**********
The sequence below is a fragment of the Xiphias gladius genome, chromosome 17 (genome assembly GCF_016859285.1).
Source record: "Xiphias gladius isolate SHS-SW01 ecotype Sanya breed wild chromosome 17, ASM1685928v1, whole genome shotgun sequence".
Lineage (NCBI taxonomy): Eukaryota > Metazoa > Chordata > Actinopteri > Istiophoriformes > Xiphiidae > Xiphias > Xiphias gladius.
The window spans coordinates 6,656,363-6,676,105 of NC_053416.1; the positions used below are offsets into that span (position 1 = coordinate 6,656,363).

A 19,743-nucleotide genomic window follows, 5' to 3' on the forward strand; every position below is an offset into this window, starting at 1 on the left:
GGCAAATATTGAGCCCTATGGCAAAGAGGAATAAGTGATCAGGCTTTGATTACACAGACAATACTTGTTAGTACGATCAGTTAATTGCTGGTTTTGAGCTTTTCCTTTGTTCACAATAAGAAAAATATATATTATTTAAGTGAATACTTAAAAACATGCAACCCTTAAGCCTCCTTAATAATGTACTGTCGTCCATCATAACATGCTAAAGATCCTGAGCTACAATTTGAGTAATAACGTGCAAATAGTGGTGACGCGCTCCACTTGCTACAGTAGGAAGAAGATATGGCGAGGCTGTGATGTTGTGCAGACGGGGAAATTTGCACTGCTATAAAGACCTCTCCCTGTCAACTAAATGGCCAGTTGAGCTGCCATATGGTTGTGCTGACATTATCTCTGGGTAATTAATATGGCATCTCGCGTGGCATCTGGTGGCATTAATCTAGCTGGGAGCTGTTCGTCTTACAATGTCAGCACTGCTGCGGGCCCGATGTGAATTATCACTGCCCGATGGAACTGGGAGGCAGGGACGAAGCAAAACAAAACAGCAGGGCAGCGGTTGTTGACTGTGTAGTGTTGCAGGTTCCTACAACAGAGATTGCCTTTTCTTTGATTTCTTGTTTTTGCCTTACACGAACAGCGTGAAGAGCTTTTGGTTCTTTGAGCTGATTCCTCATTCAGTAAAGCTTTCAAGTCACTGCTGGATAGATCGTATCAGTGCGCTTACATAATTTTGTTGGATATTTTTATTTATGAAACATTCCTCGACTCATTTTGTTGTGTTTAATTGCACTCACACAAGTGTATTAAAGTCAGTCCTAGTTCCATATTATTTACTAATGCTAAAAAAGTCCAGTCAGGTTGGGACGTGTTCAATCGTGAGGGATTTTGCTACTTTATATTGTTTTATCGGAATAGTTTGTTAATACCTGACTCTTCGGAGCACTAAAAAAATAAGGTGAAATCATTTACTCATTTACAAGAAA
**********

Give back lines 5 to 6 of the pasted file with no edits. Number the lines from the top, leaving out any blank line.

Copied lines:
A 19,743-nucleotide genomic window follows, 5' to 3' on the forward strand; every position below is an offset into this window, starting at 1 on the left:
GGCAAATATTGAGCCCTATGGCAAAGAGGAATAAGTGATCAGGCTTTGATTACACAGACAATACTTGTTAGTACGATCAGTTAATTGCTGGTTTTGAGCTTTTCCTTTGTTCACAATAAGAAAAATATATATTATTTAAGTGAATACTTAAAAACATGCAACCCTTAAGCCTCCTTAATAATGTACTGTCGTCCATCATAACATGCTAAAGATCCTGAGCTACAATTTGAGTAATAACGTGCAAATAGTGGTGACGCGCTCCACTTGCTACAGTAGGAAGAAGATATGGCGAGGCTGTGATGTTGTGCAGACGGGGAAATTTGCACTGCTATAAAGACCTCTCCCTGTCAACTAAATGGCCAGTTGAGCTGCCATATGGTTGTGCTGACATTATCTCTGGGTAATTAATATGGCATCTCGCGTGGCATCTGGTGGCATTAATCTAGCTGGGAGCTGTTCGTCTTACAATGTCAGCACTGCTGCGGGCCCGATGTGAATTATCACTGCCCGATGGAACTGGGAGGCAGGGACGAAGCAAAACAAAACAGCAGGGCAGCGGTTGTTGACTGTGTAGTGTTGCAGGTTCCTACAACAGAGATTGCCTTTTCTTTGATTTCTTGTTTTTGCCTTACACGAACAGCGTGAAGAGCTTTTGGTTCTTTGAGCTGATTCCTCATTCAGTAAAGCTTTCAAGTCACTGCTGGATAGATCGTATCAGTGCGCTTACATAATTTTGTTGGATATTTTTATTTATGAAACATTCCTCGACTCATTTTGTTGTGTTTAATTGCACTCACACAAGTGTATTAAAGTCAGTCCTAGTTCCATATTATTTACTAATGCTAAAAAAGTCCAGTCAGGTTGGGACGTGTTCAATCGTGAGGGATTTTGCTACTTTATATTGTTTTATCGGAATAGTTTGTTAATACCTGACTCTTCGGAGCACTAAAAAAATAAGGTGAAATCATTTACTCATTTACAAGAAA